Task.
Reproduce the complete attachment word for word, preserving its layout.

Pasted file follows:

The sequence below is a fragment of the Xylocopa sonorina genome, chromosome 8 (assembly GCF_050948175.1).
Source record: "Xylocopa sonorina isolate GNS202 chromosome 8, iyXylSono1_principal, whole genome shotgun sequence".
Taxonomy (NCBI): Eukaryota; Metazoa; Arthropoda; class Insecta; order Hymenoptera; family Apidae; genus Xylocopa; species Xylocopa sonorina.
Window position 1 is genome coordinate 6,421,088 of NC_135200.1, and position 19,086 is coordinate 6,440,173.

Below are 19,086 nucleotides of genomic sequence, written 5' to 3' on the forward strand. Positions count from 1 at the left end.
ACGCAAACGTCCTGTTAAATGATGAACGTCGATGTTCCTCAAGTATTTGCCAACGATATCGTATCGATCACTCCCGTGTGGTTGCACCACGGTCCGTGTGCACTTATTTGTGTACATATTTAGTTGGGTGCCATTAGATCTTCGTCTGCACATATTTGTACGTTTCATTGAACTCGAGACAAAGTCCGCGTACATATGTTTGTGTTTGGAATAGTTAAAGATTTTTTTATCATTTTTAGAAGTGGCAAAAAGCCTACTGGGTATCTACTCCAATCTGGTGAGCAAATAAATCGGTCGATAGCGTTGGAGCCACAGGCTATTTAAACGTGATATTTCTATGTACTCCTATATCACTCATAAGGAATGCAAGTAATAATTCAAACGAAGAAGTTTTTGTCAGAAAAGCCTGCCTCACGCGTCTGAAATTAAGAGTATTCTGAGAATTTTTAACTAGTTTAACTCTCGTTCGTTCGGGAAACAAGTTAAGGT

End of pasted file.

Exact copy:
The sequence below is a fragment of the Xylocopa sonorina genome, chromosome 8 (assembly GCF_050948175.1).
Source record: "Xylocopa sonorina isolate GNS202 chromosome 8, iyXylSono1_principal, whole genome shotgun sequence".
Taxonomy (NCBI): Eukaryota; Metazoa; Arthropoda; class Insecta; order Hymenoptera; family Apidae; genus Xylocopa; species Xylocopa sonorina.
Window position 1 is genome coordinate 6,421,088 of NC_135200.1, and position 19,086 is coordinate 6,440,173.

Below are 19,086 nucleotides of genomic sequence, written 5' to 3' on the forward strand. Positions count from 1 at the left end.
ACGCAAACGTCCTGTTAAATGATGAACGTCGATGTTCCTCAAGTATTTGCCAACGATATCGTATCGATCACTCCCGTGTGGTTGCACCACGGTCCGTGTGCACTTATTTGTGTACATATTTAGTTGGGTGCCATTAGATCTTCGTCTGCACATATTTGTACGTTTCATTGAACTCGAGACAAAGTCCGCGTACATATGTTTGTGTTTGGAATAGTTAAAGATTTTTTTATCATTTTTAGAAGTGGCAAAAAGCCTACTGGGTATCTACTCCAATCTGGTGAGCAAATAAATCGGTCGATAGCGTTGGAGCCACAGGCTATTTAAACGTGATATTTCTATGTACTCCTATATCACTCATAAGGAATGCAAGTAATAATTCAAACGAAGAAGTTTTTGTCAGAAAAGCCTGCCTCACGCGTCTGAAATTAAGAGTATTCTGAGAATTTTTAACTAGTTTAACTCTCGTTCGTTCGGGAAACAAGTTAAGGT